The Pareto principle states that for many outcomes, roughly 80% of consequences come from 20% of causes. Other names for this principle are the 80/20 rule, the law of the vital few, or the principle of factor sparsity.
This is true in almost all areas of life. Especially in business.
Every business more or less adheres to the “Pareto” principle, which says:
80% of Revenue
is brought by 20% of customers.
It is never this exact ratio, but basically it fits.
Most sales come from a fraction of customers, products and eventually the sales reps responsible. By knowing and intentionally distinguishing them, you will better understand the most important elements of your business.
Your sales history contains this information. It is straightforward to get it revealed.
Connect your individual transactions, e.g. purchase orders, with the lists of your customers, products and employees.
Sort the customers by their total revenue. For each customer’s revenue add the sum of revenues from those who spent more. This is called “cumulative revenue”. When you display it on a chart combining your customers descendingly sorted by revenue vs. the cumulative revenue, you will see the “Pareto curve”.
Its breakpoint is the most interesting spot to look at. It is the place where it starts to level-off quickly.
It splits the relatively small group of your customers who bring the most revenue from your other customers.
Customers to the left from the breakpoint are those, which bring a prevailing part of your revenue.
We call them “Strategic Customers”.
The other part we call “Other Customers”.
Knowledge of the “Strategic customers” group is important, because you will use it in multiple ways.
First of all, it helps you align your Sales and Marketing.
Find-out what your “Strategic customers” stated by the Pareto analysis have in common. Revenue, region, order frequency, size, purchased products, people in leading positions – all that counts.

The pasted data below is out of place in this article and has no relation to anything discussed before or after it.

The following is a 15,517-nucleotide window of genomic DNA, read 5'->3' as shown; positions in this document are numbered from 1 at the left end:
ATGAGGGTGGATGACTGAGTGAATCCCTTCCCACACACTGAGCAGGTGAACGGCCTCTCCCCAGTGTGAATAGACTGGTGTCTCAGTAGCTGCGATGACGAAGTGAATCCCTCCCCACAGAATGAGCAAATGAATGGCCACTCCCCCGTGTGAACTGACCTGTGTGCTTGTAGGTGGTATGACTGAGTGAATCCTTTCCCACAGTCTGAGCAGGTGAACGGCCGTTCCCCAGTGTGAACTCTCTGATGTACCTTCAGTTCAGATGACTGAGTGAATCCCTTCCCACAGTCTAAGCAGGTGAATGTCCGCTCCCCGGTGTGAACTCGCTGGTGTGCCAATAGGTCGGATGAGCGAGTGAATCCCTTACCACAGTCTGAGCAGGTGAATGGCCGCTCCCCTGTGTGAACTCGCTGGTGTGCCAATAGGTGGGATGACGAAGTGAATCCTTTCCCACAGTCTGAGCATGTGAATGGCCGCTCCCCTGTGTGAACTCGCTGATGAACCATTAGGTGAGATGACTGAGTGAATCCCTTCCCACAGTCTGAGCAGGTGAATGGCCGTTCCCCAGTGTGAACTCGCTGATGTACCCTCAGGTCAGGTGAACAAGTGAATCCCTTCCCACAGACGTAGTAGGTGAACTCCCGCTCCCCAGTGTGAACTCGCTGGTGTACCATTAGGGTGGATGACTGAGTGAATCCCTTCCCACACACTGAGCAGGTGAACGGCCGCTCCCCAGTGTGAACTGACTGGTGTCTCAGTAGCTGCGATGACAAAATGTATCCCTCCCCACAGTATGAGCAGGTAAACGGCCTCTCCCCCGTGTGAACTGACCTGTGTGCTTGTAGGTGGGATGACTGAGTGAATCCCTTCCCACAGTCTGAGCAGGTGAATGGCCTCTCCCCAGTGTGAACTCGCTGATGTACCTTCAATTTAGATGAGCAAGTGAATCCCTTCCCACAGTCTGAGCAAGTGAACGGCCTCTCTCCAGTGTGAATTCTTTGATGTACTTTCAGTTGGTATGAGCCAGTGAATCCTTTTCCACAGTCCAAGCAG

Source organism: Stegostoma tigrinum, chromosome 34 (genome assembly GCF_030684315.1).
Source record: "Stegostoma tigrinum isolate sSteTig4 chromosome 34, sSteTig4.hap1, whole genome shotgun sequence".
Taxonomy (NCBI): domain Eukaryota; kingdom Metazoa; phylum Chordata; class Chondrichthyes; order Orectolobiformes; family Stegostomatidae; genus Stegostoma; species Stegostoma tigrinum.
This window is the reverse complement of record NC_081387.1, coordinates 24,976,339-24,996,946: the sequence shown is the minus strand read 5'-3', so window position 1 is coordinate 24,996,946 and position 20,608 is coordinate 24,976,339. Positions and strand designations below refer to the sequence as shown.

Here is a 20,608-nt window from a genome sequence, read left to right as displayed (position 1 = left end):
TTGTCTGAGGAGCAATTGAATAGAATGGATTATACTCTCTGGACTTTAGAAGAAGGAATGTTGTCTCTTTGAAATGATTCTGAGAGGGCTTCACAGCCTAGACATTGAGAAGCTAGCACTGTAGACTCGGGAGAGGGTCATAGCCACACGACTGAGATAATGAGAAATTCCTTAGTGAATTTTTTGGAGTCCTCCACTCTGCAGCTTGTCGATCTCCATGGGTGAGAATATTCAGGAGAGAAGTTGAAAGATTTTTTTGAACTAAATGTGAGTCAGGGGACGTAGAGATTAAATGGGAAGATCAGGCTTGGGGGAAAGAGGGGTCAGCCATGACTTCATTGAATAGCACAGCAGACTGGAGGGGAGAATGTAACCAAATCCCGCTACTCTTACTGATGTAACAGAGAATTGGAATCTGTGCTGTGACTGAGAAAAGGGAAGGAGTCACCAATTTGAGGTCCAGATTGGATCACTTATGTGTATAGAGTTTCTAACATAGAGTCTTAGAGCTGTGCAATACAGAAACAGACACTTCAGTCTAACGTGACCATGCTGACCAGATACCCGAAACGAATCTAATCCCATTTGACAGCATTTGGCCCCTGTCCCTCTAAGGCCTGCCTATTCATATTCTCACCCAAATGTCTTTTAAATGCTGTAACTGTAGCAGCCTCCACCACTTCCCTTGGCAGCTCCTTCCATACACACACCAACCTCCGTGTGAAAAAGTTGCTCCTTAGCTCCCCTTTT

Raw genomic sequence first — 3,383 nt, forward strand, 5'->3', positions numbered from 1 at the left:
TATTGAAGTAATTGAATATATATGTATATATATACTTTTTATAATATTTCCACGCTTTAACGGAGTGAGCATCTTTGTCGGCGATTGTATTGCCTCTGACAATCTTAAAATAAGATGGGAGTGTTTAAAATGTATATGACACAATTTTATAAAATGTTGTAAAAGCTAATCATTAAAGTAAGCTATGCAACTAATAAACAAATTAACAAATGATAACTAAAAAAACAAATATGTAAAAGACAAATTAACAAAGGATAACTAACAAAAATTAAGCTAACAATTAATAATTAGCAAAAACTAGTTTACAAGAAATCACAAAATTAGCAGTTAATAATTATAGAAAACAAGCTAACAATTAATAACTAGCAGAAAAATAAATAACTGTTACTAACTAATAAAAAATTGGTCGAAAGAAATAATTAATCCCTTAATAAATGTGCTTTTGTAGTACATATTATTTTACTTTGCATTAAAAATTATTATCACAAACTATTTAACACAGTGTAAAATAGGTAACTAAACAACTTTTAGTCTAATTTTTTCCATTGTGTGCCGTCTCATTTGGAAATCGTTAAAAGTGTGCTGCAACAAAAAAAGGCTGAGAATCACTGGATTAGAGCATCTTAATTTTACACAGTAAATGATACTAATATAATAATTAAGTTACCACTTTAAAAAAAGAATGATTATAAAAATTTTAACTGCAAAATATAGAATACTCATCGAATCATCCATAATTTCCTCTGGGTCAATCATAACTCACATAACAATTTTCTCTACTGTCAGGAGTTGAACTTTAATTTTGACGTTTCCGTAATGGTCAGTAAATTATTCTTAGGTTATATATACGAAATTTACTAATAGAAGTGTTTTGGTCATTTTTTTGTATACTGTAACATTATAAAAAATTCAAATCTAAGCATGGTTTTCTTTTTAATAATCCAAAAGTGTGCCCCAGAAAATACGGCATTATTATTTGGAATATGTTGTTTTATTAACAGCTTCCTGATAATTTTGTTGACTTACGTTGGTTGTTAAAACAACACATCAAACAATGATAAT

These characteristics shall be in line with the profile of your “Ideal customer”. Or revise your marketing strategy. Because Your data indicates that reality isn’t necessarily what you thought.
Consequently, it lets you find more new prospective clients that are “like” your strategic customers.
In B2C it is common to let Facebook create a “lookalike audience” for a customer acquisition campaign.
In B2B you can utilize various company information aggregation platforms and make the “lookalike” query through the company attributes they store.
We recommend calculating the Pareto split also for your Products and Salespeople. We do that.
It will give you a more comprehensive picture of what is really strategic for your business.
We call the Products to the left from the breakpoint “Bestsellers”.
Those on the right we call “Other Products”.
We call the Salespeople to the left from the breakpoint “Key Salespeople”.
Those on the right we call “Other Salespeople”.
When you cross-compare these six basic groups of your Customers, Products and Salespeople, you will discover very interesting coincidences.